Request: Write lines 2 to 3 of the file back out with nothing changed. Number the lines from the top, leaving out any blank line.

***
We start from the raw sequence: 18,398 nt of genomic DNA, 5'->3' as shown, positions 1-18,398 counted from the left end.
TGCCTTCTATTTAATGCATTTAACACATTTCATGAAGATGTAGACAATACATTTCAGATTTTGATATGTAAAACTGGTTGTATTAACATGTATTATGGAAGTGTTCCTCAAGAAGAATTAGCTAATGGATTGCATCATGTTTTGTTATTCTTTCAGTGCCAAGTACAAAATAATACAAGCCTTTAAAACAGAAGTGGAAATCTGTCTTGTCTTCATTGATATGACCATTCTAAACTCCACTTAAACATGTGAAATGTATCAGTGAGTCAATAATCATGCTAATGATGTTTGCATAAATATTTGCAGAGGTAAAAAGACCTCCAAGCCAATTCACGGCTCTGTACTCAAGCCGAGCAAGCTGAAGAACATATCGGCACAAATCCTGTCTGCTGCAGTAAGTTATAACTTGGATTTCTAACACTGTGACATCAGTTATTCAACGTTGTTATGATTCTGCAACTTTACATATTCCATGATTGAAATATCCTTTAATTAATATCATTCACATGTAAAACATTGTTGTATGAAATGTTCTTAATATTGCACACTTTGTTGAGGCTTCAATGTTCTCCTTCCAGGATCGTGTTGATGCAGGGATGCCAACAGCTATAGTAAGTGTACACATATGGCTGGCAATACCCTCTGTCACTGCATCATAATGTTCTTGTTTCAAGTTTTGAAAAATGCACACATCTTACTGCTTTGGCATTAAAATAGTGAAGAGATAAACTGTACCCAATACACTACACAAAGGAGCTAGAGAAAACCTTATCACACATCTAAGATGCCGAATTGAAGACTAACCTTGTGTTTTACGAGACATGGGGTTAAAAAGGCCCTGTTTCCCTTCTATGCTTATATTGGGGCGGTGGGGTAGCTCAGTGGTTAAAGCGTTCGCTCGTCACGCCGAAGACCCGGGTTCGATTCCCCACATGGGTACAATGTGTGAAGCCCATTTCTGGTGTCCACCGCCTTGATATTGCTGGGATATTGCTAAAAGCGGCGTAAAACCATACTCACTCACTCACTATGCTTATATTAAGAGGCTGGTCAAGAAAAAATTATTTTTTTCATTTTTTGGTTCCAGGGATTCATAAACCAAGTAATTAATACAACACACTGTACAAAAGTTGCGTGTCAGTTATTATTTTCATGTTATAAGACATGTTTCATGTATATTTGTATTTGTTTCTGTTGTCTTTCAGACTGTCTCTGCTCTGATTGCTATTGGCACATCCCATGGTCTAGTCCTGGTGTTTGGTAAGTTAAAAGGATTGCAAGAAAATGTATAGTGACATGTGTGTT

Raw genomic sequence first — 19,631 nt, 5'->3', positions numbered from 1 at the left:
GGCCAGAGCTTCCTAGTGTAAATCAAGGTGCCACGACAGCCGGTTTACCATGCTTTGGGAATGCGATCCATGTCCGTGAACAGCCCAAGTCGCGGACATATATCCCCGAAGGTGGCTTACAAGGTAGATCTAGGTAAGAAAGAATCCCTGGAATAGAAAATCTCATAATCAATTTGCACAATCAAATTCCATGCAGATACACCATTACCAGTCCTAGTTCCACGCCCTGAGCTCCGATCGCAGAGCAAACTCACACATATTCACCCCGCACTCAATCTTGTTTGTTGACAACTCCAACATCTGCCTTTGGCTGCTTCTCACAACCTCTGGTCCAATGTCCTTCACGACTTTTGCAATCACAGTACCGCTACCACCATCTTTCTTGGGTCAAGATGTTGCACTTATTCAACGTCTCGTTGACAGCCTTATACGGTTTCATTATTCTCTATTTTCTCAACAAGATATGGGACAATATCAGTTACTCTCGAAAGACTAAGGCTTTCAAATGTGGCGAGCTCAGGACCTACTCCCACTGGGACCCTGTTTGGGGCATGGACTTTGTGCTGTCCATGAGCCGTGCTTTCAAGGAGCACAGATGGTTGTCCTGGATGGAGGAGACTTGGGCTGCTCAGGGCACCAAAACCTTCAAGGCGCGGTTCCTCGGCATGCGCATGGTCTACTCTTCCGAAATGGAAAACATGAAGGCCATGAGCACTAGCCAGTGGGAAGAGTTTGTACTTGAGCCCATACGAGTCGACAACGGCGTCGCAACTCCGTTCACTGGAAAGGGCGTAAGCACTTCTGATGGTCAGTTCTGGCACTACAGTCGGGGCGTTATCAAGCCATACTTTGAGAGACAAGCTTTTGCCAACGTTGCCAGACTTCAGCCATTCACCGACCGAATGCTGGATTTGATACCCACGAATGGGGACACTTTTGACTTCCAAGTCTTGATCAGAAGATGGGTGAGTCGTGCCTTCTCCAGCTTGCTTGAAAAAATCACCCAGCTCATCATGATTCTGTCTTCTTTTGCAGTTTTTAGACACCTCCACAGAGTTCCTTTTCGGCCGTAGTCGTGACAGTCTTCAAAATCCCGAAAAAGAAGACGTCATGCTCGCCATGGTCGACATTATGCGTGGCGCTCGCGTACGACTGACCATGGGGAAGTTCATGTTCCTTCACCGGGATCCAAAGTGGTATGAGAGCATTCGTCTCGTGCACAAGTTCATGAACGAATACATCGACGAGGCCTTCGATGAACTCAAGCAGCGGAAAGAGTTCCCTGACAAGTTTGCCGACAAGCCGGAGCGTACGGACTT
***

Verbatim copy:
TGCCTTCTATTTAATGCATTTAACACATTTCATGAAGATGTAGACAATACATTTCAGATTTTGATATGTAAAACTGGTTGTATTAACATGTATTATGGAAGTGTTCCTCAAGAAGAATTAGCTAATGGATTGCATCATGTTTTGTTATTCTTTCAGTGCCAAGTACAAAATAATACAAGCCTTTAAAACAGAAGTGGAAATCTGTCTTGTCTTCATTGATATGACCATTCTAAACTCCACTTAAACATGTGAAATGTATCAGTGAGTCAATAATCATGCTAATGATGTTTGCATAAATATTTGCAGAGGTAAAAAGACCTCCAAGCCAATTCACGGCTCTGTACTCAAGCCGAGCAAGCTGAAGAACATATCGGCACAAATCCTGTCTGCTGCAGTAAGTTATAACTTGGATTTCTAACACTGTGACATCAGTTATTCAACGTTGTTATGATTCTGCAACTTTACATATTCCATGATTGAAATATCCTTTAATTAATATCATTCACATGTAAAACATTGTTGTATGAAATGTTCTTAATATTGCACACTTTGTTGAGGCTTCAATGTTCTCCTTCCAGGATCGTGTTGATGCAGGGATGCCAACAGCTATAGTAAGTGTACACATATGGCTGGCAATACCCTCTGTCACTGCATCATAATGTTCTTGTTTCAAGTTTTGAAAAATGCACACATCTTACTGCTTTGGCATTAAAATAGTGAAGAGATAAACTGTACCCAATACACTACACAAAGGAGCTAGAGAAAACCTTATCACACATCTAAGATGCCGAATTGAAGACTAACCTTGTGTTTTACGAGACATGGGGTTAAAAAGGCCCTGTTTCCCTTCTATGCTTATATTGGGGCGGTGGGGTAGCTCAGTGGTTAAAGCGTTCGCTCGTCACGCCGAAGACCCGGGTTCGATTCCCCACATGGGTACAATGTGTGAAGCCCATTTCTGGTGTCCACCGCCTTGATATTGCTGGGATATTGCTAAAAGCGGCGTAAAACCATACTCACTCACTCACTATGCTTATATTAAGAGGCTGGTCAAGAAAAAATTATTTTTTTCATTTTTTGGTTCCAGGGATTCATAAACCAAGTAATTAATACAACACACTGTACAAAAGTTGCGTGTCAGTTATTATTTTCATGTTATAAGACATGTTTCATGTATATTTGTATTTGTTTCTGTTGTCTTTCAGACTGTCTCTGCTCTGATTGCTATTGGCACATCCCATGGTCTAGTCCTGGTGTTTGGTAAGTTAAAAGGATTGCAAGAAAATGTATAGTGACATGTGTGTT

Raw genomic sequence first — 19,631 nt, 5'->3', positions numbered from 1 at the left: